It’s good that the Dickinson City Council removed the Israel test as a requirement for hurricane relief.
Even if you believe fervently that Israel is a bastion of democracy in a part of the world where democracy is endangered, you should have doubts about the wisdom of requiring some kind of loyalty or ideology test as a condition for receiving help after a natural disaster.
In its early days, America was full of such tests. In the colonial era, there were tests that involved religious beliefs. If you were a Catholic in some places, you might not be able to vote. If you were a Puritan in others, you might have the same problem.
Gradually, Americans began to grasp the idea that rights — including the right to equal treatment under the law — shouldn’t depend on your political or religious views. We Americans are, and always have been, divided. We have disagreed and still disagree about important things.
But our fervently held beliefs — about the standing of Israel as an ally, about abortion, about religion doctrines, about protests during the national anthem — shouldn’t disqualify any of us from the same treatment under the law.
Are there really that many people out there who think a person’s views on any of those topics should disqualify that person from receiving help after a hurricane?
Initially, the Dickinson council thought that a state law attempting to suppress political dissent against the current administration in Israel applied to the city’s disaster recovery program. (The prime minister has far less support in Israel than he and his government apparently have in the Texas House of Representatives.)
Homeowners would have been required to “verify” that they would not boycott Israel as a condition of seeking aid.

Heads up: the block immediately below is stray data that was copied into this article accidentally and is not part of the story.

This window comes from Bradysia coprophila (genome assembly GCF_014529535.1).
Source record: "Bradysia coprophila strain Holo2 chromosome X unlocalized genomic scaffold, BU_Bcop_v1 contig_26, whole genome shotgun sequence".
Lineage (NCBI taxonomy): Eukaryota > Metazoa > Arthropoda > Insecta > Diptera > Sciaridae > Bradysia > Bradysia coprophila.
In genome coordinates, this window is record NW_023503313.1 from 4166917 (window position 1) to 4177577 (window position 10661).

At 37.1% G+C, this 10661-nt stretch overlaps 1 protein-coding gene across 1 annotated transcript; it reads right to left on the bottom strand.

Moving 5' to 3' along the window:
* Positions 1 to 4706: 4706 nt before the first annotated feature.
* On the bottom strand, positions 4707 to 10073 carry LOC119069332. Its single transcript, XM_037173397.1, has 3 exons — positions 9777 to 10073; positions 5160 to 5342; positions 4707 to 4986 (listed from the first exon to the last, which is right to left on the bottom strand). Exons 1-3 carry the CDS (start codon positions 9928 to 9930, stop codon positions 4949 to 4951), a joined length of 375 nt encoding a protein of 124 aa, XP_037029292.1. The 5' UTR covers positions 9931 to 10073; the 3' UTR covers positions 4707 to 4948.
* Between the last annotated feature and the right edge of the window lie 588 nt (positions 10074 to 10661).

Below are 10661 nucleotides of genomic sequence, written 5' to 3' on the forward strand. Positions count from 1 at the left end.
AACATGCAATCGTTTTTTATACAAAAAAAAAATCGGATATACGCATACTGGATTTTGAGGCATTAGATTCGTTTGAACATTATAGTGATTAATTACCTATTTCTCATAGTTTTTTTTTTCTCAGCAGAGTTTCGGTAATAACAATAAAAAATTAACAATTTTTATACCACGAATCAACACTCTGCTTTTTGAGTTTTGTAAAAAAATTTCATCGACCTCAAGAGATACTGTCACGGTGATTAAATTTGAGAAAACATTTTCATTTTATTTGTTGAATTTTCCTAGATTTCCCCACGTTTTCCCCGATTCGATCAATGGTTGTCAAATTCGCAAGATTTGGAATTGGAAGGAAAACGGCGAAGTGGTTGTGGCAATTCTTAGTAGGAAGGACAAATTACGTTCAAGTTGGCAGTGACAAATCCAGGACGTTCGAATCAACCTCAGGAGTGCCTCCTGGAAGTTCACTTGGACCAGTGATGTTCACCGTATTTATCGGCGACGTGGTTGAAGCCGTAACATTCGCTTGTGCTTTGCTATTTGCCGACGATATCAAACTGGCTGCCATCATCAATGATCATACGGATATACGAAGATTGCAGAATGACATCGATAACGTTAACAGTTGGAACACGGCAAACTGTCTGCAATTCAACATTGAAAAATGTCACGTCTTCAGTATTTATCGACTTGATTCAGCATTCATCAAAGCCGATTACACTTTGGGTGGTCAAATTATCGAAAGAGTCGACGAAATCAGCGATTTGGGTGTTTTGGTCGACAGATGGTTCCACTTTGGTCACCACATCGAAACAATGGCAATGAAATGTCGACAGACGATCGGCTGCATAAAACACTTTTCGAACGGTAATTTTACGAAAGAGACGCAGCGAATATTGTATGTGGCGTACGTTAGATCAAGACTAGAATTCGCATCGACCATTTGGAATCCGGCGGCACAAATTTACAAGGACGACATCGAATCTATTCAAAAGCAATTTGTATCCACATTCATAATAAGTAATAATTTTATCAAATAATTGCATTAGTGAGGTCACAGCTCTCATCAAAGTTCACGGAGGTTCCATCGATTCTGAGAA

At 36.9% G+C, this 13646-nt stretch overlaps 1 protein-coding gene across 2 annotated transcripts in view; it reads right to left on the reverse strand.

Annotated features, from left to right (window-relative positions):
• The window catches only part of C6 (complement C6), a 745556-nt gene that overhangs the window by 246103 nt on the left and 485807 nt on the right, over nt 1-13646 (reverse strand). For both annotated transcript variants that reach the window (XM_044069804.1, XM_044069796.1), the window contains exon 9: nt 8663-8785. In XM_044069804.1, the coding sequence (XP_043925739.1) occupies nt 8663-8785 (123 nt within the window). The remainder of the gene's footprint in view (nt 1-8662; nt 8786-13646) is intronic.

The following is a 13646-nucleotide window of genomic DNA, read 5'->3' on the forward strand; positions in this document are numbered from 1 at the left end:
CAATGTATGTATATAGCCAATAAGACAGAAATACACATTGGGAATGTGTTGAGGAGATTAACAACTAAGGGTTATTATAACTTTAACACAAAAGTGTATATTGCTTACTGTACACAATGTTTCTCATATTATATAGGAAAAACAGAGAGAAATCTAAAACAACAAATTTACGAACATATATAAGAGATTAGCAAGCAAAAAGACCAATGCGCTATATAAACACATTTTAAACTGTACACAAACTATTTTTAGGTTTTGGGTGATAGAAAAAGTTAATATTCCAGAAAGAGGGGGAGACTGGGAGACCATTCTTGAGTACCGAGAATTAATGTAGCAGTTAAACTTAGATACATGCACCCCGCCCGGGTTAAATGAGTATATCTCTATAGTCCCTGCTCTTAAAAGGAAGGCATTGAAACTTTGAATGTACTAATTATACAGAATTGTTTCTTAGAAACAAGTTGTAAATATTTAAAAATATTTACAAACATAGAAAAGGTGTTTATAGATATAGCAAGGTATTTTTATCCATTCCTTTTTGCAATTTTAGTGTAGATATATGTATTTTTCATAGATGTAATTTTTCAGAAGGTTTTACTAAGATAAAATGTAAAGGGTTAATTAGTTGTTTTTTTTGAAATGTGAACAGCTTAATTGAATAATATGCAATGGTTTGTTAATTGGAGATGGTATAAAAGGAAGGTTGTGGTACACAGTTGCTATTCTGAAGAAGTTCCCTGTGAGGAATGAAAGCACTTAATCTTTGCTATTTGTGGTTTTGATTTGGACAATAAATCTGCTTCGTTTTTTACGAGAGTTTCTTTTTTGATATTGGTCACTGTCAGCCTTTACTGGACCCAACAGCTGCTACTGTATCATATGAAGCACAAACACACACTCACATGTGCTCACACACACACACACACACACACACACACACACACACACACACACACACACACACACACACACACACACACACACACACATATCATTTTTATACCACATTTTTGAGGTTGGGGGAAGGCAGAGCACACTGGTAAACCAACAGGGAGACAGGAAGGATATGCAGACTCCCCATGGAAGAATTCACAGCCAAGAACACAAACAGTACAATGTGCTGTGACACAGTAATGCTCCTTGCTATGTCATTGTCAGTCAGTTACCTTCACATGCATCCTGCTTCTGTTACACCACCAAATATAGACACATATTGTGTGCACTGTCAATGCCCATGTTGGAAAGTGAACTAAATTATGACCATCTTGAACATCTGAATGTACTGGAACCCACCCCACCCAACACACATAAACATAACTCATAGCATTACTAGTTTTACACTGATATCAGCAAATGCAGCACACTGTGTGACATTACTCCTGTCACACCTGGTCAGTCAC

There are many things wrong with that kind of thinking, but let’s take one obvious problem: How would you verify compliance?
Some households boycott big box stores that have been accused of wiping out mom-and-pop stores. Other households won’t do business at stores owned by people who have political views that are different from theirs. Companies associated with owners who have taken stands on abortion and gay marriage have been targets for years. Some Daily News readers offended by the protests during the national anthem have urged a boycott of the NFL.
If the political party with a majority in the Texas Legislature starts making disaster aid contingent on any of those positions, where will it end? Will we all have to “verify” that our beliefs are in line with those of the ruling class in Austin?
It’s hard to think of any idea that is more anti-American.
This road leads to folly, and the Dickinson council was wise to back up and start over.
The only real question about this embarrassing story is how a bad idea got to be law. According to state records, the measure passed the Texas House unanimously. You’d think that we would have, perhaps by accident, elected one brave soul who would have had second thoughts.
• Heber Taylor